Economy food tray showing various options.

Beyond “beef or cow”: the future of economy airline meals


“Beef or cow? Beef or cow?” ask the flight attendants aboard ‘Air Afrikaans’, the parody airline from 2008 British comedy Beehive, which will be familiar to many an industry longtimer and equally to many an enthusiastic lover of aviation. Comic sensibilities have changed in the more than a decade since, but apart from the beef or cow now being charged at somewhere between eight to ten pounds, dollars or euros on many airlines, has airline food?

In many ways, yes, even back in economy JetBlue’s build-your-own economy food concept for its new London flights — “Spiced Eggplant & Quinoa”? “Dig Acres Tomato Salad”? “Summer Vegetable Frittata”? “Sheet Tray Carrots”? — is a great start, and it’s served on reusable dishware to reduce single-use plastic.

All the way back in 2014, Qantas replaced the little-pot-of-this and little-packet-of-that trays with ‘one big plate’ meals (“yellow curry of barramundi with green beans and jasmine rice”, “honey-roasted chicken with farro salad, seasonal vegetables and sunflower seeds”).

Qantas meal being served in flight.

Reduced plastics, increased deliciousness – that’s what Qantas promised with its 2014 changes. Image: Qantas

Indeed, as on-demand inflight entertainment became de rigueur on longhaul flights, the need for dinner to serve as a form of entertainment — via those little individually wrapped and/or plated items — was concomitantly reduced. It was no surprise to #PaxEx observers then that Qantas’ announcement was paired with an expansion of its IFE offerings.

That individual wrapping has certainly seen a renaissance in 2020-21, with the COVID-19 pandemic and airlines’ efforts to try to reduce passenger cross-infection risk leading to a return to the world of individually plastic-wrapped items, whether that be in a meal bag or snack box handed out before boarding or the more usual items served onboard.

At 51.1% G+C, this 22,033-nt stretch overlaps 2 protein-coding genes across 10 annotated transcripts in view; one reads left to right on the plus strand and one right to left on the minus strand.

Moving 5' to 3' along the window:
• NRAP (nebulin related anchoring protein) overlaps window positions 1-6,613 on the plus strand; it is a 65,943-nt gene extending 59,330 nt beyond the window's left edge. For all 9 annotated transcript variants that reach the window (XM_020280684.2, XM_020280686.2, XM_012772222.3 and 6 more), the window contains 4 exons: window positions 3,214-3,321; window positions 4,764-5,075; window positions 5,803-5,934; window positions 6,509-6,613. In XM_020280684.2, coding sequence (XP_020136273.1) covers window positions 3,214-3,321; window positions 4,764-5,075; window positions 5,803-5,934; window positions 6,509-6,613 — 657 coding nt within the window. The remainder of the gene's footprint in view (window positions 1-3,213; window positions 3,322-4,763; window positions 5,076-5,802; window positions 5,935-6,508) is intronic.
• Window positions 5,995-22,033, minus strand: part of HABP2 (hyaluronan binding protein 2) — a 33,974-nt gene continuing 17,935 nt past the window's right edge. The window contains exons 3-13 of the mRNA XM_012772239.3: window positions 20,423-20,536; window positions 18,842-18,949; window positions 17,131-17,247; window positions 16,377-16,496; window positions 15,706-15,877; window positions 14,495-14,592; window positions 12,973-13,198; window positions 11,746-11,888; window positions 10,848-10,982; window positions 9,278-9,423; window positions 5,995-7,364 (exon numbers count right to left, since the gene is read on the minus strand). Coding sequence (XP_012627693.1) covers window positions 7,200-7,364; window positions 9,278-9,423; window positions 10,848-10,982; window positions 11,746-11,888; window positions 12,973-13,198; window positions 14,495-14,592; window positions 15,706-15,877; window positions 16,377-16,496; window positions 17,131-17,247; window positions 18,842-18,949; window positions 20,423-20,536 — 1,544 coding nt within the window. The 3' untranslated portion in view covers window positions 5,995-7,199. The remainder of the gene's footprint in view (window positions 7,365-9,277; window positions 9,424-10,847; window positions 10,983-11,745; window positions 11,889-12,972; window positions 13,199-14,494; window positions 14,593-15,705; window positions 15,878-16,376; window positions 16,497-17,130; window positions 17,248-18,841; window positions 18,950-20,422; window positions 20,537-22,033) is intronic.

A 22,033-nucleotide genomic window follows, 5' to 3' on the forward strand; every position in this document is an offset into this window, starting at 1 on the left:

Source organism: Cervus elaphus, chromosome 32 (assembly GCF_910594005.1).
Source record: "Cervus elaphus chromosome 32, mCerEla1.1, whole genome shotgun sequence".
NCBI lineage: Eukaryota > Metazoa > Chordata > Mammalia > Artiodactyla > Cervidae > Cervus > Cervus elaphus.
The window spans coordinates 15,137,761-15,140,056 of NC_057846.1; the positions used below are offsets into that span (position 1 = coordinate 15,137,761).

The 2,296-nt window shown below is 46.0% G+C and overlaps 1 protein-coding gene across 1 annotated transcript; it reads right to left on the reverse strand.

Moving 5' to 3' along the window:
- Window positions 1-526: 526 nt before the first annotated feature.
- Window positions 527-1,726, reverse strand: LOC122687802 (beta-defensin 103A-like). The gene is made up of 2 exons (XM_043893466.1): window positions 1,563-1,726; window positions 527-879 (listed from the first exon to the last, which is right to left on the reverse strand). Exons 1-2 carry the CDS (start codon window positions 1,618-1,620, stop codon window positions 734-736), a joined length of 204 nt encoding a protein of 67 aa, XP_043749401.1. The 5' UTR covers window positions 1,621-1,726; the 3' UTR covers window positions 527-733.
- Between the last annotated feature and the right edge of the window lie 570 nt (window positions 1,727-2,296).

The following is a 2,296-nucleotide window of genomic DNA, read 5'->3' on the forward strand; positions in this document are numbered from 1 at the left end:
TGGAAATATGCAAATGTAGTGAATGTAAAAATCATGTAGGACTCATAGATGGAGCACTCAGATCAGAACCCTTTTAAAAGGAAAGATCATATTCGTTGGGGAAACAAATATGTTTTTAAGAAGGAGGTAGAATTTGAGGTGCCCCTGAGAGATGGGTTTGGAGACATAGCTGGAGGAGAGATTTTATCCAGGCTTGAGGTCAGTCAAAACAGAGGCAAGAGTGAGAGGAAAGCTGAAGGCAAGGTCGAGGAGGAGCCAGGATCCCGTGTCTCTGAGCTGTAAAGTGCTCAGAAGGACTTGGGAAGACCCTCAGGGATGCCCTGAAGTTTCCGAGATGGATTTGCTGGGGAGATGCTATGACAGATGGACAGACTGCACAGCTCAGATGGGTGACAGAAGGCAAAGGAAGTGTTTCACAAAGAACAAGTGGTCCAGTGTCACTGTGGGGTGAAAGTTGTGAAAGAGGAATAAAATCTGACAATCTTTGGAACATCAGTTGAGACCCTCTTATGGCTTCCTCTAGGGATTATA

This will, it seems almost inevitably, change, and not just because science suggests that the infection risk in meal settings is not that COVID-19 has landed on your sandwich, but rather that a person next to you whose head is 17” to your left or 28” behind you has their mask off to eat their sandwich.

Indeed, the dammed-up sustainability imperative, pulled back since 2019, will burst, and aviation needs to be ready for it. The Intergovernmental Panel on Climate Change’s AR6 report is only the latest beat of the drum encouraging us all to do more.


Airlines are in many ways showing willingness to engage with the sustainability agenda, and onboard dining can be a part of that. Reducing the amount of plastic is one element, but so is reducing the emissions impact of what is cooked and served on board.

Reducing waste through the use of pre-booking options is one passenger-pleasing choice. So is choosing to serve food with lower emissions impacts onboard, including vegetarian, vegan and more plant-based food.

By no means does that have to consist of mung beans and despair, of course: many of the great cuisines of the world have vegetarian, vegan and plant-based dishes that are delicious and perfectly suited for altitude. The trend among many regular flyers to choose “Asian vegetarian” meals, often inspired from the Indian subcontinent, reinforces their popularity.

It’s about enabling passengers to make smart, climate-sensitive choices that retain airlines’ individualism. Can a UK airline replace a roast beef sandwich with egg-and-cress or cheese-and-chutney? Can a French one swap out the bacon in a quiche Lorraine for a spinach version? Can lower-emissions proteins like pork, poultry, fish, eggs and seafood replace beef?

Looking to the future, how else can airline catering contribute to the wider goal of reducing aviation’s emissions, retaining the many benefits of travel while minimising our negative impact on our shared environment?

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Featured image credited to Cathay Pacific